Europe’s Voluntary Disarmament

 

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I miss the Cold War. Really, I do. It is far enough in the past now that one can look back wistfully at period from 1947 to 1991 and appreciate the simplicity of that conflict. The United States and her allies versus the Soviet Union and its (mostly captive) allies. Capitalism or Communism. Co-existence or conflict. Honestly, compared to the complexities of today’s geopolitical world, the Cold War seems like a pretty damn good time. Know who else probably misses the Cold War? Western European generals and defense ministers.

Gone are the heady days of plump (by European standards) defense budgets, capable forces and clarified missions. In its place is an era of austerity, ill-defined missions and threats, as well as indifference. The defense cuts have not been entirely unexpected given the current economic situation on the continent. That being said, the position that many European politicians and voters are taking towards their military forces is borderline reckless. Europe is voluntarily disarming itself.

The most striking example of European disarmament has been the drawdown of Britain’s Royal Navy. In spite of Great Britain’s historic position a major maritime power, over the years the Royal Navy has regularly fallen victim to budget slashing. The “Senior Service” has seen a broadening of its missions in recent years even as the surface fleet has been cut to one-third of its Cold War strength. The Royal Army and RAF are in similar shape.  Britain’s strategic reach has been shortened and it’s questionable whether or not the UK will be able to support the US militarily, as it has for decades, in the future.

Other major European powers like France and Germany are in similar positions. Budget cuts are currently having, or will have, a profound effect on readiness and force structure in the future. Smaller countries on the continent are not immune to the budget crunch either. Belgium and the Netherlands have stricken off their inventories of main battle tanks and replaced them with wheeled AFVs in the case of Belgium and Infantry Fighting Vehicles for the Netherlands.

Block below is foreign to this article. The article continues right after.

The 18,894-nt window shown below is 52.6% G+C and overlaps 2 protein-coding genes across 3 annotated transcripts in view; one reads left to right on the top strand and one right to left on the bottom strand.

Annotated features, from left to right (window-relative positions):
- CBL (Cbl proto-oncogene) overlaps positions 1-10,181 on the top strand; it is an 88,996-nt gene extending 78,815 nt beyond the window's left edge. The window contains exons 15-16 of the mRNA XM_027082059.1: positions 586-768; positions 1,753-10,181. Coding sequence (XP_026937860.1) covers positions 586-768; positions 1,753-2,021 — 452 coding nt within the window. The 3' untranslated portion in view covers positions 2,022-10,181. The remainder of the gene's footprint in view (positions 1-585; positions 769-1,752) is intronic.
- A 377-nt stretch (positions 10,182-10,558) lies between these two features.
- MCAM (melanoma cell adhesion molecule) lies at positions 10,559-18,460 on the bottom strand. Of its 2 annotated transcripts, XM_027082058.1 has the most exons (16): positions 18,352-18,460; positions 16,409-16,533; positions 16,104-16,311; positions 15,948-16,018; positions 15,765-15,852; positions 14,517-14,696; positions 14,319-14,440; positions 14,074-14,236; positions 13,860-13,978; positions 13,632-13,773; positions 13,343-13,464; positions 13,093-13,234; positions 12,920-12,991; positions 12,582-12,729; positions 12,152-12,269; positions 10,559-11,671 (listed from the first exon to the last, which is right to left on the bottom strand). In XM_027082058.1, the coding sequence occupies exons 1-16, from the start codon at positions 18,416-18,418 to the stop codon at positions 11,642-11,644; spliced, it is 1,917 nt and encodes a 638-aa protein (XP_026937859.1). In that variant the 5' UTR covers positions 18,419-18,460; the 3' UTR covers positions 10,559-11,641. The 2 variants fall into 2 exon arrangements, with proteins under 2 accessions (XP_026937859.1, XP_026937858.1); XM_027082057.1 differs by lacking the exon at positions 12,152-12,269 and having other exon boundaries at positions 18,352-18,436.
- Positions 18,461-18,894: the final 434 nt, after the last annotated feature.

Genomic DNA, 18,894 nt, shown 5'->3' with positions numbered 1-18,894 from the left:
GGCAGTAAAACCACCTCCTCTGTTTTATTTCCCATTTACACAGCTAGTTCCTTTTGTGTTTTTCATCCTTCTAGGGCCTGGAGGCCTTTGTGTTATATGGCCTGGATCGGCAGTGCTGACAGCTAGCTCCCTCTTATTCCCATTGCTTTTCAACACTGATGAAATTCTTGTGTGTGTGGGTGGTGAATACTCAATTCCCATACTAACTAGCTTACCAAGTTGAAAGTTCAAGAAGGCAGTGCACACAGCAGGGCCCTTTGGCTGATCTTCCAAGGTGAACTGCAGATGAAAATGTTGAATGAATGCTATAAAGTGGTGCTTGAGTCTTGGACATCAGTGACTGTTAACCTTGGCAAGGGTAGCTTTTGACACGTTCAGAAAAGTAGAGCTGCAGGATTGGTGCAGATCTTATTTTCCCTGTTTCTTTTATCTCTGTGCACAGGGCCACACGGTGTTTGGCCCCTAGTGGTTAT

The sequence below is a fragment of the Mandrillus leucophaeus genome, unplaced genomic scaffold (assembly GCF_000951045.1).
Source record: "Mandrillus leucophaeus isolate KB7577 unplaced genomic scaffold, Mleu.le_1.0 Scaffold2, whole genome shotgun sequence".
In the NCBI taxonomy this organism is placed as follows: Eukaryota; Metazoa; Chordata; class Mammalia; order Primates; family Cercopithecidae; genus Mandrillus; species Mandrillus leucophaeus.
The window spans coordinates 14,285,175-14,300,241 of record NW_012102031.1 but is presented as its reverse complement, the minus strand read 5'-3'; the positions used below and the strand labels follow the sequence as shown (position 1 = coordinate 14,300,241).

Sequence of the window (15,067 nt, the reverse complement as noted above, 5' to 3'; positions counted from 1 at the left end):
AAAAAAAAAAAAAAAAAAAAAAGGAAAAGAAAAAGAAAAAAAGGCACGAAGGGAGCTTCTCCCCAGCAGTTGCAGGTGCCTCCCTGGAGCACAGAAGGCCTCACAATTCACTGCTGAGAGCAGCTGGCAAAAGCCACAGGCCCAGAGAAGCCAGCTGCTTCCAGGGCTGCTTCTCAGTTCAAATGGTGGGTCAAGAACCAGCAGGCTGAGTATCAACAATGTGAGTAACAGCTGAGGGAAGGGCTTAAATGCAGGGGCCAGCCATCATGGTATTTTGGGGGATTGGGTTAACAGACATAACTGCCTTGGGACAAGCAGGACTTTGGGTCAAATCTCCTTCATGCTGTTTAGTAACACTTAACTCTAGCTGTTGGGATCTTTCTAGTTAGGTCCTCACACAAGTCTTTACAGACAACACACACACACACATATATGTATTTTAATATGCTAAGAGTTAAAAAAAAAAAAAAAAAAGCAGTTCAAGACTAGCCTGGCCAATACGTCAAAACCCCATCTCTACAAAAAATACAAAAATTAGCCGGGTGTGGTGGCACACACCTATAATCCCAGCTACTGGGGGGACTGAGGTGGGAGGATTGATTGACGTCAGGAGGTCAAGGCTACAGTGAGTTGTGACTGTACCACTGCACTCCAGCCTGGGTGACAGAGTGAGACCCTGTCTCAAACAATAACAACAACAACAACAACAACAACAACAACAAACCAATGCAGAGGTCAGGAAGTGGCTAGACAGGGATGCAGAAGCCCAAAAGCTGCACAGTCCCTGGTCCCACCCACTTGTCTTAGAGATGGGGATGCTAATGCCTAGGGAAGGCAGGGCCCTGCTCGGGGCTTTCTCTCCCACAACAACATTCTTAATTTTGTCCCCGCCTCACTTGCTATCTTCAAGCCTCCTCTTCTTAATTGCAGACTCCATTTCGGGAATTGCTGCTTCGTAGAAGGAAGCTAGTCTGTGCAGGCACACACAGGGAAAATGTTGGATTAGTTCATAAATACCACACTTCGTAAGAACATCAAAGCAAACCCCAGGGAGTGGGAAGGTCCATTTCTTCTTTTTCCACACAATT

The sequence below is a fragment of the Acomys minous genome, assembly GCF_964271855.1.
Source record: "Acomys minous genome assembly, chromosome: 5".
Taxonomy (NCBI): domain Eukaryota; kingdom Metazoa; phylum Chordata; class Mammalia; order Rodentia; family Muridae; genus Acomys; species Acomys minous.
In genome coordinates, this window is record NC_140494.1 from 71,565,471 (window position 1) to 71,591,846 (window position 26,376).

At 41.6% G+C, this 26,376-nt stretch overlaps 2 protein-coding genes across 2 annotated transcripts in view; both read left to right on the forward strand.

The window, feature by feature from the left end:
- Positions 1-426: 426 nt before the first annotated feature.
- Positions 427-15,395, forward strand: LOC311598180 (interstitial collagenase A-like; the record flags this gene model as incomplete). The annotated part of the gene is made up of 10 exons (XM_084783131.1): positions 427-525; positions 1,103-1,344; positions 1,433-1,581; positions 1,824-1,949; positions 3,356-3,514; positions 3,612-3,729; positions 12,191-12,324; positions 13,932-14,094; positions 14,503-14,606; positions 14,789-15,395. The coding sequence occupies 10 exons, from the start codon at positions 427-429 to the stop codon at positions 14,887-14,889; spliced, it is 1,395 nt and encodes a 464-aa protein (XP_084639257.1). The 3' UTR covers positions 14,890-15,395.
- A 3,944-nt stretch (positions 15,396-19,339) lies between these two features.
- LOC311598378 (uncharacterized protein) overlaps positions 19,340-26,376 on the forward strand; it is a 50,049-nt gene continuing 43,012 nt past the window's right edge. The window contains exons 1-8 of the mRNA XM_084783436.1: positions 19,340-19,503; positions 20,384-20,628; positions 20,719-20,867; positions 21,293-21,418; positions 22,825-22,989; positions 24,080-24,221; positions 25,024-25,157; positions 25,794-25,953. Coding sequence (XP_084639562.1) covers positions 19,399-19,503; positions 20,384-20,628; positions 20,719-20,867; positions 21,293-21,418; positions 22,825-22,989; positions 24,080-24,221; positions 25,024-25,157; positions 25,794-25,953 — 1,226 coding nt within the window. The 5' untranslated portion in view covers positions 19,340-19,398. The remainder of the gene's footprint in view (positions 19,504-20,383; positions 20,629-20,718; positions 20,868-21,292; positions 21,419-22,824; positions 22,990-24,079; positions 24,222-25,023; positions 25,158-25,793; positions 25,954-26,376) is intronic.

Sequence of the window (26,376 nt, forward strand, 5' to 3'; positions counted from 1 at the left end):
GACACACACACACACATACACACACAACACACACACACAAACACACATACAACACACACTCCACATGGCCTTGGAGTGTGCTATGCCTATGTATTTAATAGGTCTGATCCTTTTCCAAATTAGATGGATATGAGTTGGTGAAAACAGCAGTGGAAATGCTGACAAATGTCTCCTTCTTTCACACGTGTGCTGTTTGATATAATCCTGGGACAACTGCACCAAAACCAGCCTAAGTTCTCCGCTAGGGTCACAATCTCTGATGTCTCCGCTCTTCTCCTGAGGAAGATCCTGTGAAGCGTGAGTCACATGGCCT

The United States has shouldered the bulk of NATO military spending since the creation of the alliance. That should come as no great surprise to anybody. What is a surprise, and something of a concern, though, is the fact that in 2001 the US financed 63 percent of NATO military expenditures. Today, the number is closer to 75 percent. The financial crisis has stymied Europe’s defense expenditures and reduced its military capabilities. The situation is reaching a critical point. There will be a point in the not too distant future when America’s European allies can no longer be counted on to be practical military partners.

NATO’s intervention in Libya, although successful, did reveal weaknesses in Europe’s military capabilities. The US provided a great amount of support and without it, Gaddafi might still be around. Tomahawk missiles fired by US Navy ships decimated Libyan air defense sites, command and control facilities and airfields. Ammunition, airborne tankers, drones, fighter aircraft and intelligence was also contributed to the initial phase of the Libyan expedition. Without that help, it is doubtful if the European forces involved could have gone it alone. The same is true in Mali where USAF assistance has been crucial to the French mission in Mali

As the United States pivots towards Asia, European nations to ponder potential threats and missions and structure its militaries to meet the needs of the future. The US is encouraging Europe to tend more to its defense needs, and rightfully so. The European sphere of influence does not end at the Bosphorus, or the Straits of Gibraltar. It is essential that Europe stand ready to defend her interests abroad. The US might not be very willing or able to help when the next crisis begins. And it will eventually.

 

3 comments

    1. You’re absolutely right and my apologies for skimping so much. Look for more in depth articles beginning later this week

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